Tickets available in advance
By MARY GALES ASKREN Staff Reporter
Monte Madison, the founding member of Abbey Road, hadn’t even heard of the Beatles and was failing his high school music class when the group appeared on Ed Sullivan in 1965. He’d even argued with his music teacher about his grade, saying, “This is not something that I will use in my whole life.”
Then, the Fab Four appeared on Ed Sullivan and Madison’s world shifted on its axis. He said he was sitting on the floor and his jaw hit the ground when they began to perform.
“This was music I’d never heard before,” he said.
After that, Madison was hooked. Before long, he was playing in cover bands and music was his life, but he wasn’t making the kind of music he wanted to make.
“It was always on my heart to play in a Beatles tribute band,” he shared.
It took decades for him to find a group of musicians who shared his vision. However, for the past 19 years, Abbey Road has been re-creating the Beatles sound for fans.
Over the years, band members have changed, but the goal has always remained the same: to create an authentic, live concert, Beatles music experience. To achieve this, each band member is responsible for one part.
Madison does Paul McCartney’s parts. Scott Miller does George Harrison’s vocals and plays lead guitar. Mark Theissen does John Lennon’s vocals and plays guitar.
A new member has recently joined the band, percussionist Sam Bonnecroy. He replaces Tony Johnson in performing Ringo Starr’s parts. “No one can look like the Beatles.
“No one can sound like the Beatles. We just want to do the best job we can,” Madison said.
Their best job pleases a lot of fans. Faron Wahl, Prairie Village manager, said he invited the group to return this year because of reviews he heard last year as concert goers left the Lawrence Welk Opera House.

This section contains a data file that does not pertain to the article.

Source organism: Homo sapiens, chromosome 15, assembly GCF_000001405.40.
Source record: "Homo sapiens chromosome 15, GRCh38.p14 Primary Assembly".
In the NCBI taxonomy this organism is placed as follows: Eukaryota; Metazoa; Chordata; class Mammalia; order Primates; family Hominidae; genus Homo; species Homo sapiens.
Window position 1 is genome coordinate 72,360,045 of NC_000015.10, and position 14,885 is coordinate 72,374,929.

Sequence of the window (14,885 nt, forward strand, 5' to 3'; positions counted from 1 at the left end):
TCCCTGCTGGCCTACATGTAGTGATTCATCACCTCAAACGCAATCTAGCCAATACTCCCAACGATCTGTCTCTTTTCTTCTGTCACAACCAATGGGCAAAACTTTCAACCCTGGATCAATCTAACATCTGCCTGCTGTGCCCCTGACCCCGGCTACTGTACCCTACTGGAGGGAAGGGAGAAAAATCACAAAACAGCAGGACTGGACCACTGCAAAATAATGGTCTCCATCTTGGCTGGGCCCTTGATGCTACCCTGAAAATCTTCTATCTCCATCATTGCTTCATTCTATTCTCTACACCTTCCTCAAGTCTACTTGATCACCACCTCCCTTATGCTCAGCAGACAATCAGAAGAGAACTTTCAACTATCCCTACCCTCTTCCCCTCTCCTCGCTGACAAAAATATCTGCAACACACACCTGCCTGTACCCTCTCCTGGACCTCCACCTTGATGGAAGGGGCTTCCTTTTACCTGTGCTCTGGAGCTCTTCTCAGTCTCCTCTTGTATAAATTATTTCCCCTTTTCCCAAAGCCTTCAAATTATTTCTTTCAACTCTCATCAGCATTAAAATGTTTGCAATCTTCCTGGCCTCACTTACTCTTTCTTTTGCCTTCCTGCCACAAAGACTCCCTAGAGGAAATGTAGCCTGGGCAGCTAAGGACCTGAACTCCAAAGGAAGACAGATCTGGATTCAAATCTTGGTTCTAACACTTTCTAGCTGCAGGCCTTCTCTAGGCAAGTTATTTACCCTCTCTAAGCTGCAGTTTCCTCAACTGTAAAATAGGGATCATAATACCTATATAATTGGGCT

“We had a lot of people who said, ‘That’s the best concert we’ve ever heard’,” he said.
Abbey Road will perform on Sunday at 7 p.m. at the Lawrence Welk Opera House. Tickets are $20 in advance and $25 at the door.
With fewer than 280 seats in the Opera House, Wahl recommends people call in advance to make reservations. While Prairie Village has never had to turn anyone away, the possibility always exists that they will sell out the house.
“We had the biggest crowd we’ve had since I’ve been here,” he said.
That was a boon in a year when the weather has impacted attendance at other events. The number of consignments and the number of bidders were down this year at the annual consignment auction. Similarly, the number who attended the Northern Bull Riding Tour was down this year.
“So many of our attendees are local ag producers,” Wahl explained. “Anybody that could be out in a field to do anything was out there.”
To encourage people to come out and enjoy the entertainment available in the climate-controlled historic Opera House, Prairie Village is offering a special concert promotion this year. With the purchase of six tickets — whether that involves two for every concert, six for one concert or some other combination — concert go-ers will be entered into a drawing for what Wahl described as a “lollapalooza grand prize package.”
Valued at over $400, the grand prize includes everything from train rides and carousel rides to gift shop merchandise. One of the most attractive items, however, is an on-grounds parking space during the 2019 Jamboree.
In addition to Abbey Road, the concert series includes Redhead Express on July 6 and Jason Brown on July 20. Four sisters form the Redhead Express and indicate their musical influences range from mountain music to rock, and that their music defies classification. Jason Brown is a country singer-songwriter from Iowa.
Wahl said he’s intentional about booking variety in order to appeal to the widest possible audience.
“There’s a lot of folks in the area who love country. There’s a lot of folks that love oldies,” he said to illustrate his point.
Madison said Abbey Road is very much looking forward to returning to Prairie Village, primarily due to the audience response last year.
“It’s not just about Abbey Road. It’s the crowd and the band and the people we meet,” he said.
Band members make an effort to engage the crowd prior to the show, talking to people and helping them to find seats. It’s that engagement with the audience that makes the experience satisfying for band members.
“When I look at the crowd, I would say, ‘You are the music. We are the band’,” Madison said.
Tickets can be reserved by calling 605-256-3644.
Courtesy Madison Daily Leader